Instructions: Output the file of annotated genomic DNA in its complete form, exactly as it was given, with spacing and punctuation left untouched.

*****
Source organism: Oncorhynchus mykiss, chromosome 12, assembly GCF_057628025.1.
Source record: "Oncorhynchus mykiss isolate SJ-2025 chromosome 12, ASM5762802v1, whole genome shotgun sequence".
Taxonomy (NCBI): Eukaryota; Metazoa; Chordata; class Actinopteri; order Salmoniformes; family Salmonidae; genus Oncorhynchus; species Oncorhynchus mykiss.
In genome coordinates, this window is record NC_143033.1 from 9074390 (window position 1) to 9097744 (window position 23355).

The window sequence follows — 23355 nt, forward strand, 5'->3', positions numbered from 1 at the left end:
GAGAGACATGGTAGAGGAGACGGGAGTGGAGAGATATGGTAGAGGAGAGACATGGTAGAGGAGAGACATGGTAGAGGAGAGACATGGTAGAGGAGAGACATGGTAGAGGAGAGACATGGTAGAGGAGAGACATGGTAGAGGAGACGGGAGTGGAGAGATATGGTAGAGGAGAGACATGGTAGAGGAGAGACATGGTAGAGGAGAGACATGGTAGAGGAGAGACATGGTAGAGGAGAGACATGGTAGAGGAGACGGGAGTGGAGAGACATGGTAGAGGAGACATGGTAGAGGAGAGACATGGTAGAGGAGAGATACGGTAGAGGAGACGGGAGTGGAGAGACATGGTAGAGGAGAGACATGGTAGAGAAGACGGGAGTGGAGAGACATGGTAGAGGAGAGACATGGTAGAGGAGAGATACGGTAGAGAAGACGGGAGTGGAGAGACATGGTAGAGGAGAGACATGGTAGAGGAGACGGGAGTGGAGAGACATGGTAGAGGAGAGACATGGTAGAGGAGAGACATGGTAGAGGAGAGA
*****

Source organism: Oncorhynchus mykiss, chromosome 12, assembly GCF_057628025.1.
Source record: "Oncorhynchus mykiss isolate SJ-2025 chromosome 12, ASM5762802v1, whole genome shotgun sequence".
Taxonomy (NCBI): Eukaryota; Metazoa; Chordata; class Actinopteri; order Salmoniformes; family Salmonidae; genus Oncorhynchus; species Oncorhynchus mykiss.
In genome coordinates, this window is record NC_143033.1 from 9074390 (window position 1) to 9097744 (window position 23355).

The window sequence follows — 23355 nt, forward strand, 5'->3', positions numbered from 1 at the left end:
GAGAGACATGGTAGAGGAGACGGGAGTGGAGAGATATGGTAGAGGAGAGACATGGTAGAGGAGAGACATGGTAGAGGAGAGACATGGTAGAGGAGAGACATGGTAGAGGAGAGACATGGTAGAGGAGAGACATGGTAGAGGAGACGGGAGTGGAGAGATATGGTAGAGGAGAGACATGGTAGAGGAGAGACATGGTAGAGGAGAGACATGGTAGAGGAGAGACATGGTAGAGGAGAGACATGGTAGAGGAGACGGGAGTGGAGAGACATGGTAGAGGAGACATGGTAGAGGAGAGACATGGTAGAGGAGAGATACGGTAGAGGAGACGGGAGTGGAGAGACATGGTAGAGGAGAGACATGGTAGAGAAGACGGGAGTGGAGAGACATGGTAGAGGAGAGACATGGTAGAGGAGAGATACGGTAGAGAAGACGGGAGTGGAGAGACATGGTAGAGGAGAGACATGGTAGAGGAGACGGGAGTGGAGAGACATGGTAGAGGAGAGACATGGTAGAGGAGAGACATGGTAGAGGAGAGA